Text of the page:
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– Used to inform, describe, explain, compare, or
summarize in a neutral and objective way
– Used to persuade the reader that your opinion is
– Opinion is clearly stated, rather than appearing
• Expository = Facts
Argumentative = Opinion
– Focused on information
– Main point: To tell the reader of the facts
• What does the reader need to know about the topic?
• How can I clearly summarize the topic?
– Focused on an opinion, a debatable claim
– Main point: Convince the reader of the validity of your
opinion using concrete evidence (studies, news articles,
expert opinion, statistics, etc.)
• What real-world examples can I use to support my thesis
• What experts in the field might agree with me?
• How can I address and refute the opposition’s claims?
– Introduction: Introduces the reader to the topic
– Body: Describes, explains, informs, classifies, summarizes,
and/or compares various issues regarding the topic
– Conclusion: Reminds the reader of main points and gives
sense of closure
– Introduction: Leads the reader to your opinion on the
topic, which is clearly stated in a thesis statement of 1-3
– Body: Discusses the ways in which external sources (ex.
studies, news articles, journals, interviews, etc.) are
evidence that support your thesis statement. Refutes
opposing arguments, saying why counterarguments are
– Conclusion: Restates overall argument and gives sense of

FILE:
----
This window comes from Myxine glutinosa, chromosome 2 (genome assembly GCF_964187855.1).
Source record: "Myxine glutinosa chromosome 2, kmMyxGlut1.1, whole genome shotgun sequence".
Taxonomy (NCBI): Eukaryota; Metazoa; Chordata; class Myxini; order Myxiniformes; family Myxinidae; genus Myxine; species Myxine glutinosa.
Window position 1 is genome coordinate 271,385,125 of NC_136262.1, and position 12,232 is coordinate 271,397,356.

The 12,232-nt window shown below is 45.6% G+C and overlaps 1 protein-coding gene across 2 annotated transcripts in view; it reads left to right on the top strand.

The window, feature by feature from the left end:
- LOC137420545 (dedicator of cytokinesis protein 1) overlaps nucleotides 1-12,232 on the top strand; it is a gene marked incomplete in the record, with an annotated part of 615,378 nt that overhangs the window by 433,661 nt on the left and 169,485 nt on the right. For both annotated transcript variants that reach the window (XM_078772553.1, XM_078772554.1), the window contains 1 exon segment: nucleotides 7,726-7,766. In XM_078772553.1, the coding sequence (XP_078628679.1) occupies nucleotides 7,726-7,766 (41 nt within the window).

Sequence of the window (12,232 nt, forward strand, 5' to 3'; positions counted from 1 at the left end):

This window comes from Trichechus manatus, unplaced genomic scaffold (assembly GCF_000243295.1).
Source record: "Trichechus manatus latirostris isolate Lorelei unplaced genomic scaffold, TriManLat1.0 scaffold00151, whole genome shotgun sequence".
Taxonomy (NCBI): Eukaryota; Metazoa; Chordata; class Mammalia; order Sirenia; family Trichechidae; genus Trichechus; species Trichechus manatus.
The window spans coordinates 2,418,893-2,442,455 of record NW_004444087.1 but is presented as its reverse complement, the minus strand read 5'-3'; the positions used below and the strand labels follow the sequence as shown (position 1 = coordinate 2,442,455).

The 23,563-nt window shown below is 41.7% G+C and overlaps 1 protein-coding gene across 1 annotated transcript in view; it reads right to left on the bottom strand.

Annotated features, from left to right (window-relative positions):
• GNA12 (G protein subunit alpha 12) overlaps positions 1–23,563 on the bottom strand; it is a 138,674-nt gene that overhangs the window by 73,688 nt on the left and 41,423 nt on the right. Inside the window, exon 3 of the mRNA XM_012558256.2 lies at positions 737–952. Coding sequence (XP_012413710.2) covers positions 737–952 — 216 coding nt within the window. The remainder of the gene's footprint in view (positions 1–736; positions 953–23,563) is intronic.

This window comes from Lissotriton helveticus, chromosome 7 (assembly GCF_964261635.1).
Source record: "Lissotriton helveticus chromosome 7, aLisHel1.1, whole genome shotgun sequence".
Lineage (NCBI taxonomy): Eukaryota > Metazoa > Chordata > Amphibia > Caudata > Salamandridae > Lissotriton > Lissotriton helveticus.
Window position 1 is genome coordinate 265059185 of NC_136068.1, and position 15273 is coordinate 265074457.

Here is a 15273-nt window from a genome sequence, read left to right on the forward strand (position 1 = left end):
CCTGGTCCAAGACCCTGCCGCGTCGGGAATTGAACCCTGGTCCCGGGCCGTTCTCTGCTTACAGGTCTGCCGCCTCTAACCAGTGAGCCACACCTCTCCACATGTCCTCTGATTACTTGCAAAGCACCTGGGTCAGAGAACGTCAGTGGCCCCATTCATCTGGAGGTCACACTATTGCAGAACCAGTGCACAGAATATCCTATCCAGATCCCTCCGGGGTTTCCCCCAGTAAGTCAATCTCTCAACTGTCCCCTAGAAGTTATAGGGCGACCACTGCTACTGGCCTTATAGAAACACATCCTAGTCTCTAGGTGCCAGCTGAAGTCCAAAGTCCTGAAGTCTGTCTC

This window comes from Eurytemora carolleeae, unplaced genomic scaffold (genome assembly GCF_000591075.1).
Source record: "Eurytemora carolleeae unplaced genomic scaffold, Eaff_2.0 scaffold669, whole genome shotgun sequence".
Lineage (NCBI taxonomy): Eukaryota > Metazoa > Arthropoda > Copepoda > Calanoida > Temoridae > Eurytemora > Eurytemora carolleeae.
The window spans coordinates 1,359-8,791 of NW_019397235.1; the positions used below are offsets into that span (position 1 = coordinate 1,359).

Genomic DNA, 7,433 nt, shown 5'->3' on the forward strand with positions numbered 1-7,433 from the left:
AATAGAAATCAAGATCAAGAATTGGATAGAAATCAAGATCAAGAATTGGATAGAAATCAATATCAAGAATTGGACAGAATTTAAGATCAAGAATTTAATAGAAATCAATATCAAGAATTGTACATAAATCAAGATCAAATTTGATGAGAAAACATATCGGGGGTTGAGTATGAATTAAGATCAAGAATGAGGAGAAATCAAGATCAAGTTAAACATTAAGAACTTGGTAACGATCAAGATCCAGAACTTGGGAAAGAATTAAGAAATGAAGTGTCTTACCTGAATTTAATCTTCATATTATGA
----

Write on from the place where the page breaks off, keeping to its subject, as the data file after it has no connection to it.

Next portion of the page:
closure. (Do not introduce a new argument.)
Argumentative • Example:
– Thesis: “Mark Pagel is correct that language is uniquely human and
all his claims are true.”
• Paper then goes on to summarize Pagel’s speech, inserting quotations from
– A weak thesis statement that demonstrates little insight or individual
thought, and an overall essay that is highly expository in merely
summarizing what Pagel has already said.
– Thesis: “As Mark Pagel says, language is uniquely human; although
other species have their own forms of communication, none are as
sophisticated as human communication so cannot be classified as
• Paper then goes on to explain why Pagel is correct, using studies of human and
animal communication as evidence that human communication is more complex,
and therefore other species do not have language the way humans have
– A strong thesis statement that clearly states why the author agrees with
Pagel, addressing the counterargument that other species also have
language. Overall essay supports the thesis statement using concrete
evidence from external sources.
– Does not simply repeat Pagel’s claims, since Pagel never examines the
languages of other species in-depth.
It is not enough to simply state whether you
agree/disagree with the author or speaker.
Instead, you must clearly articulate why you
Always provide evidence from valid external
sources (newspaper articles, studies, interviews,
statistics, etc.) to support your thesis.
o Thesis statement:
Takes a position
o Body paragraphs:
Thesis statement is supported using external sources (newspaper articles, interviews,
studies, statistics, etc.)
How these external sources support your thesis statement is clearly articulated
Quotations and paraphrases are accurately documented in the MLA style
Counterarguments are refuted
Free of spelling, grammar, and citation errors
Avoids first person narration
Overall paper is not expository
Does not extensively summarize the text or speech
Is not a mere repetition of what the author or speaker has already stated
Is not just a compare and contrast